Hiring In Another State Doesn’t Have to Be Difficult

Q. Over the next year we will be hiring a significant number of people outside of California. What are some ways to hire in other states other than running ads?

Hiring in other states will take time and commitment from the hiring manager. They must become actively involved in the process. The best people in the state where you are hiring may not be answering ads, but that doesn't mean they aren't interested in another compelling opportunity. How you search for top talent in other states really doesn't change that much from how you do it in California.

Start with LinkedIn. Begin by joining groups on LinkedIn that align with your industry and the functional area of the position. Have your hiring manager get connected with some of the people in these groups. Then search the groups for likely candidates, post the job in the groups and start sending out updates announcing the opening. These broadcasts can be very powerful. In addition, you can pay a reasonable amount of money to post an ad on LinkedIn that will target the types of people you want to attract. Finally, start engaging people who appear to fit or might know others that fit. This is easily done with emails, phone calls, or by meeting for coffee when you're in the area. None of these takes a lot of time, but they are very effective.

As your manager begins the process of building relationships, have them ask what associations and networking groups are in the area so they can tap into those resources. Ask people for referrals and contact the associations or networking group leaders. Ask if they will make an announcement or post the open position. Plan a trip or two when these groups will meet and attend them. Meet people and begin building a relationship with them. They will be your best resource for talent in the area.

The best advice I can give you is that you shouldn't wait until you need the person to start this process. Since you already know you will be hiring, start the process now so you will already have a queue of people when you are ready to hire. Top talent are out there and open to exploring opportunities. It just takes time and effort to locate them. Remember, top talent doesn't search on your schedule. They do it on their schedule. Hoping top talent will be available at the same moment in time as you are seeking them is not a very good hiring strategy.

You can now download a FREE copy of our best selling book, “You're NOT The Person I Hired.” Just CLICK HERE for your FREE ebook.

Download this free assessment of your company's hiring process to see if your company will attract top talent. http://www.impacthiringsolutions.com/index.php/hiring-assessment-scorecard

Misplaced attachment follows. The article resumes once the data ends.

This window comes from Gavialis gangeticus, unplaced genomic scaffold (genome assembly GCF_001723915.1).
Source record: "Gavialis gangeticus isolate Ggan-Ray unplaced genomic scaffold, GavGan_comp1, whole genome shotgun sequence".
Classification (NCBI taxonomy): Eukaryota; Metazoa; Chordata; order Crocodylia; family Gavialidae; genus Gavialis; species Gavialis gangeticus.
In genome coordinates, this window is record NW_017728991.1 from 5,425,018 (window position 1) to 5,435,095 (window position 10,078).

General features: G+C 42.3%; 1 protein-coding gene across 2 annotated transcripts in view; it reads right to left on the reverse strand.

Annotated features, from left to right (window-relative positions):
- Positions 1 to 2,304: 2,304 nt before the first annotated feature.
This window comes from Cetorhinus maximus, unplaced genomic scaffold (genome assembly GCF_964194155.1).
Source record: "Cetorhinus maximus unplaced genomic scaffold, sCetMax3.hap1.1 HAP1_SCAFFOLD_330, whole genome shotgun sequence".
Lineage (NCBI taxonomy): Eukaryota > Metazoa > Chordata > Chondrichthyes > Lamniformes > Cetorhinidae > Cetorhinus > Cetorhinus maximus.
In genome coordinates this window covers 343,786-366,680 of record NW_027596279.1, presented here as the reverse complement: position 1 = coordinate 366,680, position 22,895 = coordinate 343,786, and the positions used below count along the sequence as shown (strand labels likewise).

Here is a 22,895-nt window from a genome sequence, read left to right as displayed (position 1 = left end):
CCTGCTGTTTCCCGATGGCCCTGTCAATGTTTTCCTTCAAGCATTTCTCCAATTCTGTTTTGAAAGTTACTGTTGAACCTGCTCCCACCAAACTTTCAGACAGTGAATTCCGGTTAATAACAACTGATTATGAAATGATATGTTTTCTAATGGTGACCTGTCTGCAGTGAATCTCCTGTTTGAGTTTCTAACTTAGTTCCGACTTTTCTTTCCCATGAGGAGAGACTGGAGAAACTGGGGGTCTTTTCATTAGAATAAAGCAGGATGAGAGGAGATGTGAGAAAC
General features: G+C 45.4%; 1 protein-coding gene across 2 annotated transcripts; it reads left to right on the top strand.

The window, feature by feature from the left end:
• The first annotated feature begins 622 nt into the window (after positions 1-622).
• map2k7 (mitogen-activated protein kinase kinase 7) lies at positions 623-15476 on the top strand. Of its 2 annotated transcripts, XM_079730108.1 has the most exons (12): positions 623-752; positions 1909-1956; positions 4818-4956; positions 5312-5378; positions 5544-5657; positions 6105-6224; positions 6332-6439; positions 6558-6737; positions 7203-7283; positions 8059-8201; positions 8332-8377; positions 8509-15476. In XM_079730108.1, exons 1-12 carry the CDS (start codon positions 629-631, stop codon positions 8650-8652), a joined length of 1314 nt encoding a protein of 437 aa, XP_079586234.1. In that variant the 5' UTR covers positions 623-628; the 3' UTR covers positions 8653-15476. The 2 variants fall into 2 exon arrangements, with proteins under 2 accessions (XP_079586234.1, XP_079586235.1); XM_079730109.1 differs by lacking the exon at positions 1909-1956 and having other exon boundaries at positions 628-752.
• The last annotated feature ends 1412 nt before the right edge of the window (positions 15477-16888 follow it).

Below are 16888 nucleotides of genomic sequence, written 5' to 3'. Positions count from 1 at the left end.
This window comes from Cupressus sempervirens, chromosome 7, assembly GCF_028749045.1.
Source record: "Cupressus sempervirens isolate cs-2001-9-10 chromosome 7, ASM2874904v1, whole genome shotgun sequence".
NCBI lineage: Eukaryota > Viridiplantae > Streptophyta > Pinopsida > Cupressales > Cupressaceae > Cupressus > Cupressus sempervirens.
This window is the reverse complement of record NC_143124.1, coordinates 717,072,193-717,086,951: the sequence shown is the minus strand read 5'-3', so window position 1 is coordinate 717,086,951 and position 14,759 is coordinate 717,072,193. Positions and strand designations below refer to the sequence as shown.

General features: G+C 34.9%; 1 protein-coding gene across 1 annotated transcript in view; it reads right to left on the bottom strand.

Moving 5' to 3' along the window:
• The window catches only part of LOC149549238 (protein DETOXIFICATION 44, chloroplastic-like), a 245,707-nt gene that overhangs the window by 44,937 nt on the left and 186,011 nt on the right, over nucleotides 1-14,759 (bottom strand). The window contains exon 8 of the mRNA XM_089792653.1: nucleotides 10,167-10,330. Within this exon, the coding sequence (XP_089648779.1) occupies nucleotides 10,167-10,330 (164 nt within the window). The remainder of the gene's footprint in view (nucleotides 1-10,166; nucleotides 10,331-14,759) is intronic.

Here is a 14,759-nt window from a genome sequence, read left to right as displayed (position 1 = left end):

I welcome your thoughts and comments.

Brad

Technorati code ZXWMWZR7BR8Y

You Can Shorten Your Hiring Process

Q. We are a mid-size company that doesn’t hire that often. It seems that when we want to hire it takes a long time just to find qualified candidates. Is there a way to shorten the time it takes to hire someone?

A. Hiring fast rarely includes hiring the very best. The best way to shorten the time it takes to hire someone is to have a pool of qualified people available when you need them. The problem is that most companies start the hiring process when they need someone, which often happens after one of their best people just gave notice. Companies then expect that at that exact moment in time a highly qualified candidate will also be searching, the stars will magically align and they should be able to hire this person. Wouldn’t it be nice if every time you were looking, highly qualified candidates were also looking? It just doesn’t work that way. Most hiring processes are reactive. To change your situation your hiring process must become proactive.

Highly qualified candidates don’t search based on your hiring schedule. They search based on their schedule, so hiring can’t be a one time event that happens when you decide you are ready to hire someone. This option will only provide you the best available candidates at that moment in time. Companies that excel at hiring top talent know that hiring is a process and having a queue of qualified candidates is critical. Your hiring managers should always be on the lookout for potential people, even if your company only hires once a year. Every manager should have at least two or three potential candidates for the key positions in their department. This means that your hiring managers will have to dedicate at least some time each month to hiring. They should engage potential hires, identify who might be a potential hire, attend professional groups where these potential hires exist, respond to unsolicited resumes that have potential instead of deleting them, use LinkedIn to connect with potential candidates and follow up with potential candidates when contacted. None of these takes a lot of time to do, maybe an hour a month. These small things can dramatically shorten the time it takes to hire someone and also increase the quality of those hires.

You can explore our audio library, download free examples of compelling marketing statements, download a summary of our research project that identifies the biggest hiring mistakes, and get our culture assessment tool by clicking the links. All of these are free.

I welcome your thoughts and comments. Please forward this to your contacts on Facebook, LinkedIn, or anyone you think would benefit from this article.

Brad Remillard